Tesla’s quarterly profit has surpassed USD 1 billion for the first time thanks to the electric car pioneer’s ability to navigate through a pandemic-driven computer chip shortage that has caused major headaches for other automakers.
The financial milestone announced Monday extended a two-year run of prosperity that has erased questions about Tesla’s long-term viability raised during its early years of losses and production problems.
Tesla now has cemented its position as the leader in the shift away from gas-combustion that is expected to make it even more profitable than during its most recent quarter.
The Palo Alto, California, company earned USD 1.1 billion, or USD 1.02 per share, in the April-June period. That was more than 10 times its profit at the same time last year. Revenue nearly doubled from last year to about USD 12 billion.
Adjusted to exclude one-time times items, Tesla earned USD 1.45 a share in the latest quarter, easily topping the 94 cents expected by Wall Street analysts, according to FactSet.
Tesla now boasts a market value of roughly USD 630 billion, far more than any other automaker and 14 times more than what the company was worth just two years ago. Its mercurial CEO, Elon Musk, is now sitting on the world’s third largest fortune at an estimated USD 163 billion, according to Forbes magazine’s calculations.
For all its recent success, Tesla’s momentum could still be slowed by a persisting shortage of chips that have become vital parts in modern cars. While other major automakers had to dramatically curtail production during the first half, Tesla so far has been able to secure an adequate supply of chips to churn out vehicles at the fastest rate in its history.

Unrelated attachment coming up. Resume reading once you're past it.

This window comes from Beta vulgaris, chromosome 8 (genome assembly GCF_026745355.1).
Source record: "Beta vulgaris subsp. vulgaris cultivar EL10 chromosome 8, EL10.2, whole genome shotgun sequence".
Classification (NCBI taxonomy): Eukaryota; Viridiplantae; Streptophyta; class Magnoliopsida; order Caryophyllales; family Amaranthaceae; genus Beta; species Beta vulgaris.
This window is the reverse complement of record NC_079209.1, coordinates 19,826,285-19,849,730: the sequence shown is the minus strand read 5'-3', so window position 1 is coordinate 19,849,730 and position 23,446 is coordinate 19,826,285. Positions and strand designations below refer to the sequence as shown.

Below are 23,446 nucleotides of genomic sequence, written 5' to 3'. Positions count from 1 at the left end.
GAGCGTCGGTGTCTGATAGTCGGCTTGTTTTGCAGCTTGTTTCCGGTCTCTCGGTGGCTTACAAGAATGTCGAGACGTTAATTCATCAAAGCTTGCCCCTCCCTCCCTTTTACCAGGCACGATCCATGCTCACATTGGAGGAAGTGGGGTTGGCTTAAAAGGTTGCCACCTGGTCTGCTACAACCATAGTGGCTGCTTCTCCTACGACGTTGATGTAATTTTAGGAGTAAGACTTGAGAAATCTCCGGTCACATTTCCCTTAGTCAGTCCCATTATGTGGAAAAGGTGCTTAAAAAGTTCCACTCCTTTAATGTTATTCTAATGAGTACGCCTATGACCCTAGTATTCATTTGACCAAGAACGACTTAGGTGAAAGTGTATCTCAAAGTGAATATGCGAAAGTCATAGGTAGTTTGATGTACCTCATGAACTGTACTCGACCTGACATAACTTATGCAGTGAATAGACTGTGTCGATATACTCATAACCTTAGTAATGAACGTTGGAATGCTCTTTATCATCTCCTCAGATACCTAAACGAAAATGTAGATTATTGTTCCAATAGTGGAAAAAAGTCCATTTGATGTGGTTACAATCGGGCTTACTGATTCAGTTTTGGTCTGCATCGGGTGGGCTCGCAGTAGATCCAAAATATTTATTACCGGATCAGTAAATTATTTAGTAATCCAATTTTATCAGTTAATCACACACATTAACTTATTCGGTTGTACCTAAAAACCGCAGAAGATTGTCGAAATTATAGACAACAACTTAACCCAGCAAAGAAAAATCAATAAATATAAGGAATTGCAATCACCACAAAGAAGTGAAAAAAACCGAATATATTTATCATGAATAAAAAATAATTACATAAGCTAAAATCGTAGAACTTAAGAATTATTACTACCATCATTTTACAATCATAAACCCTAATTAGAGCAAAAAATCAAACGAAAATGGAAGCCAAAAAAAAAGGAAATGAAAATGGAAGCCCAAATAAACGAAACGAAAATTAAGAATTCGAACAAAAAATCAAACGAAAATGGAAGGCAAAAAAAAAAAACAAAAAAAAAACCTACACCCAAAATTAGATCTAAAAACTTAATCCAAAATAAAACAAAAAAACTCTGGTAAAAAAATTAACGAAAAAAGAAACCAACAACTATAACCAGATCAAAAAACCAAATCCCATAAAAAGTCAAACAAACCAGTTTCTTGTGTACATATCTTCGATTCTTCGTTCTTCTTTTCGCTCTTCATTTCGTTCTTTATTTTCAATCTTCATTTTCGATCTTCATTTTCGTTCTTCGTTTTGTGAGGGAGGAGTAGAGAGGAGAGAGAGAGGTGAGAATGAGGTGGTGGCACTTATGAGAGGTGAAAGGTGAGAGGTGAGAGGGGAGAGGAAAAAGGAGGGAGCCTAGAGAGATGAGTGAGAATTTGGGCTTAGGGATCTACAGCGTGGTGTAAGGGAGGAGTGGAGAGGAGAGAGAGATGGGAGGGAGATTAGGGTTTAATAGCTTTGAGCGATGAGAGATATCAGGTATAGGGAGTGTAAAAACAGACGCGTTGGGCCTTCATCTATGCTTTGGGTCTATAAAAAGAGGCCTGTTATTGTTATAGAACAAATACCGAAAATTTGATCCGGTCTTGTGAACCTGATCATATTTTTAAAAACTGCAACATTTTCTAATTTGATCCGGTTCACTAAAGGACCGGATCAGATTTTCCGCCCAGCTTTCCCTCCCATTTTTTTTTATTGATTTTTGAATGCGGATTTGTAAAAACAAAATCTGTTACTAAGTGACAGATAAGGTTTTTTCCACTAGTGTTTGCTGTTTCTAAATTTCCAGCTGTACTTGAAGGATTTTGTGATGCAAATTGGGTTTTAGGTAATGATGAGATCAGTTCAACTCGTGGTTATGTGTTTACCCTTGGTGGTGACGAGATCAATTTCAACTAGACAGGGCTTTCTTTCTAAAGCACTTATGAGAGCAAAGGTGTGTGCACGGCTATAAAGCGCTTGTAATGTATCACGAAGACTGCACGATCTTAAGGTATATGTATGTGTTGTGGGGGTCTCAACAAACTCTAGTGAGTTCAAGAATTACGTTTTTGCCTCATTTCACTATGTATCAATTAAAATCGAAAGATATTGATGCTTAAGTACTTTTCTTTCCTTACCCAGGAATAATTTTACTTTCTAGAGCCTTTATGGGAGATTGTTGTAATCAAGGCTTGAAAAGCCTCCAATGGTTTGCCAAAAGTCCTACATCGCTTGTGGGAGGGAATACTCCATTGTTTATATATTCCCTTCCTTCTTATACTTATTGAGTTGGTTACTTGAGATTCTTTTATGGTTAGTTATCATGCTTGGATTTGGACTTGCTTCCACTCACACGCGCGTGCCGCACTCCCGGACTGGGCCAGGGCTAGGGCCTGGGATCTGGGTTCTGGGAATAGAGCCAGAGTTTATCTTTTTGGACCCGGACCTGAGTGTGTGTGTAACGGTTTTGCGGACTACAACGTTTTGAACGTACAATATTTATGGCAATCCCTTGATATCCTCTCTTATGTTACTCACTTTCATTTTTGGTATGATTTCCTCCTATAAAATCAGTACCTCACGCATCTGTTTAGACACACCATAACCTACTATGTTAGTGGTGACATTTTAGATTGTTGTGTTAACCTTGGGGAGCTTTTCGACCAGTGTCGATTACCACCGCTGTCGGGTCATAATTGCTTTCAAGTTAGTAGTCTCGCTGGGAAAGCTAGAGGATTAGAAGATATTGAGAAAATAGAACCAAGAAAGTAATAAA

In the most recent quarter, Tesla delivered more than 206,000 vehicles within a three-month span for the first time in its history. It is also gearing up to add another sports utility vehicle, the Model Y, to its lineup later this year.
But in a sign that Tesla isn’t immune to the shortage of chips and other components that is hurting its rivals, the company disclosed that it will delay the introduction of a highly anticipated semi truck to some time next year. Its original plan was to introduce it this year.
Tesla also warned that the availability of parts will determine whether it will be able to maintain the first-half production pace that raised hopes the company will be able to manufacture more than 800,000 vehicles this year. That would be a significant increase from nearly 510,000 last year, when government restrictions during the early stages of the pandemic forced the company to temporarily shut down its California factory.
The uncertainty may have somewhat dampened the investor response to Tesla’s surprisingly strong quarterly results. The company’s stock gained more than two per cent in extended trading Monday after the second-quarter numbers came out. The stock has fallen about 25 per cent from its peak price reached six months ago.